I try to plant peas on St Patrick's Day, but this year it seems unlikely. Lettuce, radishes, carrots, peas, and parsnips will go in as soon as the ground thaws; a little snow won't hurt them as much as the hot sun of June does. I will have a few of last year's parsnips to eat as soon as the ground thaws and they will be a treat.

Tuesday, March 04, 2008

First Plantings

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This is an alpine strawberry seedling, one of the first things I planted for the 2008 garden. These tiny seedlings will grow into small strawberry plants that bear fruit, small intensely flavored strawberries that kids love to find and eat.

I started these a few weeks ago in paper towels, but I had to have Anna tell me if the roots had emerged because the seeds are so small. I planted them onto trays with vermiculite over soil, but they were so hard to see that I wasn't sure if I was planting them or smooshing them. A few days ago I saw tiny green leaves so I knew they were growing.

Tonight I planted peppers, tomatoes, and basil, It seems early, but I never seem to get ahead of myself, especially with peppers. Come May 10th, we may be tripping over plants everywhere, but I'll worry about it then.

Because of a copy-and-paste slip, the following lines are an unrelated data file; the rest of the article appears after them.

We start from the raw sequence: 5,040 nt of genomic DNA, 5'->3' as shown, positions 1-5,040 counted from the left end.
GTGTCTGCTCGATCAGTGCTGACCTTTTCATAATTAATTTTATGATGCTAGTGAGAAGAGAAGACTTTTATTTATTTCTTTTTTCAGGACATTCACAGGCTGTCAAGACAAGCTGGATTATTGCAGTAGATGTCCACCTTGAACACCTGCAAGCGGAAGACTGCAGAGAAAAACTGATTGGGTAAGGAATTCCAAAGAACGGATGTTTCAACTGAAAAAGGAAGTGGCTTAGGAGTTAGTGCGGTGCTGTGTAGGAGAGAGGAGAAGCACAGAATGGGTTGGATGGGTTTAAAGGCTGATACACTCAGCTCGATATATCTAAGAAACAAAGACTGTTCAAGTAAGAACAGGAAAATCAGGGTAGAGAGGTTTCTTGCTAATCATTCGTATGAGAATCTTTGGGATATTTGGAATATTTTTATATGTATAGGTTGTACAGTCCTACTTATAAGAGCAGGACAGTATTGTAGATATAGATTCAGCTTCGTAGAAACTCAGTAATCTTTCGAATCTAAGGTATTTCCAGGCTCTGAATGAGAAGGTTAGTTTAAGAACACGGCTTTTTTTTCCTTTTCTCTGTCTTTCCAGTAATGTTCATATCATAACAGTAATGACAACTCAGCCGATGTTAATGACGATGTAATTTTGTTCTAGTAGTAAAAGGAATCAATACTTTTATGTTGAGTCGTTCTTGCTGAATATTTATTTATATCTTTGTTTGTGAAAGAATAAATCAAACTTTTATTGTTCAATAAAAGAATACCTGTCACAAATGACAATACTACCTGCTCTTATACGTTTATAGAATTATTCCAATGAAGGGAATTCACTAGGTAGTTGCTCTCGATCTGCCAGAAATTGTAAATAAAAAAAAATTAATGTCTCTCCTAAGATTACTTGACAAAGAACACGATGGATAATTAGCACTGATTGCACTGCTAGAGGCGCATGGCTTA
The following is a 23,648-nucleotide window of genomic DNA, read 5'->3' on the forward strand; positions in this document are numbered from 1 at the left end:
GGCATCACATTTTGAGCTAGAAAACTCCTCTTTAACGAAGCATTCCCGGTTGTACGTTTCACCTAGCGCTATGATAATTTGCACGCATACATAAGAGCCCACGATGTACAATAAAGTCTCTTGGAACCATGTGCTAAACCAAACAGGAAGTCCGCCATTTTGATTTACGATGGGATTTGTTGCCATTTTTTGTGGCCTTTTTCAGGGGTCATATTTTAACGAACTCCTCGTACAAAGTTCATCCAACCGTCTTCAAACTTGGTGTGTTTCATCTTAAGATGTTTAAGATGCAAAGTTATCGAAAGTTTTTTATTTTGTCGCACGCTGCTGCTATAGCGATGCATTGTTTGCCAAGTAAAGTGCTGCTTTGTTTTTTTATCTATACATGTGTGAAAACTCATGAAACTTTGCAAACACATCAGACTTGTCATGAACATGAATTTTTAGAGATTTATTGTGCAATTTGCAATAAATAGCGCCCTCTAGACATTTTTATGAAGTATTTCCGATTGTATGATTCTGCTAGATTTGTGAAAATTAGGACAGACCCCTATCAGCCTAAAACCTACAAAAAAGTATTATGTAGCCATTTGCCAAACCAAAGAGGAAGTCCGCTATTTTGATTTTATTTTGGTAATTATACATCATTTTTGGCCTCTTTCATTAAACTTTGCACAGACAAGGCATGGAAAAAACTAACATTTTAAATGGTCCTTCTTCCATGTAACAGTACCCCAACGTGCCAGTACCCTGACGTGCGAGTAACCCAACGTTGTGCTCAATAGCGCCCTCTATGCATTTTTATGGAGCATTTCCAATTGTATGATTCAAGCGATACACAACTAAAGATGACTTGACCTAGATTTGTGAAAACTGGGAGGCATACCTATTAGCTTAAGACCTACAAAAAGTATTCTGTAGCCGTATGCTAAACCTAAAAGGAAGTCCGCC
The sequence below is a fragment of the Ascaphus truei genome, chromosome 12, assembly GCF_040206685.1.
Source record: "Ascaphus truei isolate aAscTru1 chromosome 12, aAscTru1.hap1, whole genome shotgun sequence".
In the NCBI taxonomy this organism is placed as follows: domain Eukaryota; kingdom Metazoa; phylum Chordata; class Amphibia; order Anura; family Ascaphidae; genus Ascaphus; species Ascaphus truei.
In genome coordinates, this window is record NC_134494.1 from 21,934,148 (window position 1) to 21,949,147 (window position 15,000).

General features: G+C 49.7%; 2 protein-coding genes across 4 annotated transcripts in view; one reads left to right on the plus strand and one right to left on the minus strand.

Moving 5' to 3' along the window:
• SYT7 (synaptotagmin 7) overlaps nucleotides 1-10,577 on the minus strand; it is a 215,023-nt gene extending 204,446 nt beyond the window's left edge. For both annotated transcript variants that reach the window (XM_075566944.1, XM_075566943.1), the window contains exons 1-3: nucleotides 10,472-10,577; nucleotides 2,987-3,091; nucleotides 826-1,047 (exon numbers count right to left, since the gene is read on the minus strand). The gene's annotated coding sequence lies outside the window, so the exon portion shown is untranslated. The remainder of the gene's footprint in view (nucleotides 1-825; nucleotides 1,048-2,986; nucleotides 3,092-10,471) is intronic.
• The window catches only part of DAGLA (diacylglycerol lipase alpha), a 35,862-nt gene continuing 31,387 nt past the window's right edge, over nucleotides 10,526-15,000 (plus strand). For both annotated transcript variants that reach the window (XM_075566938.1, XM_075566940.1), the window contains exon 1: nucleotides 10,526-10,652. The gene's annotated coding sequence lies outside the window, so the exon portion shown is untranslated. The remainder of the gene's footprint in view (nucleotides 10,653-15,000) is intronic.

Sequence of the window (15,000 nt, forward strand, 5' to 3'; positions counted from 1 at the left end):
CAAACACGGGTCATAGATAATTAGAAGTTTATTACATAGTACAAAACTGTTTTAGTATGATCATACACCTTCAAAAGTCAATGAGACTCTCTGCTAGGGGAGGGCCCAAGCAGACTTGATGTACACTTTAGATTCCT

Monday, March 03, 2008

Early Morning Reading

I know at least one of my readers shows up in the early morning, and is a baseball fan. Two back to back 12 hour shifts have wiped me out, so I'll post a link to Brother Tim's recent article at ESPN MLB about how Cuba's political shift might affect baseball. These paragraphs are something Tim has been saying for years, and they are as true for 5th grade chess players at Leland as they are for Cuban baseball players, and the rest of the world:
We think such stars come simply for the fame and fortune, the lure of a big league contract. Certainly, those are major factors in a player's willingness to make the leap and perhaps even risk his life. But in my discussions with Cuban ballplayers, another reason has been apparent. In our world, we're fortunate enough to compete against the best. Want to pen the next Oscar-winning screenplay? Go to Hollywood. Eager to go toe-to-toe with the best in the business world? Wall Street beckons. That thinking applies to baseball, too.

"That's what some don't understand," Omar Linares, the best Cuban ballplayer of this generation, said during the landmark home-and-away series between Team Cuba and the Baltimore Orioles in 1999. "You're hungry to play against the best."
You can read more on the ESPN website: Castro's Departure Could Create Brave New Baseball World.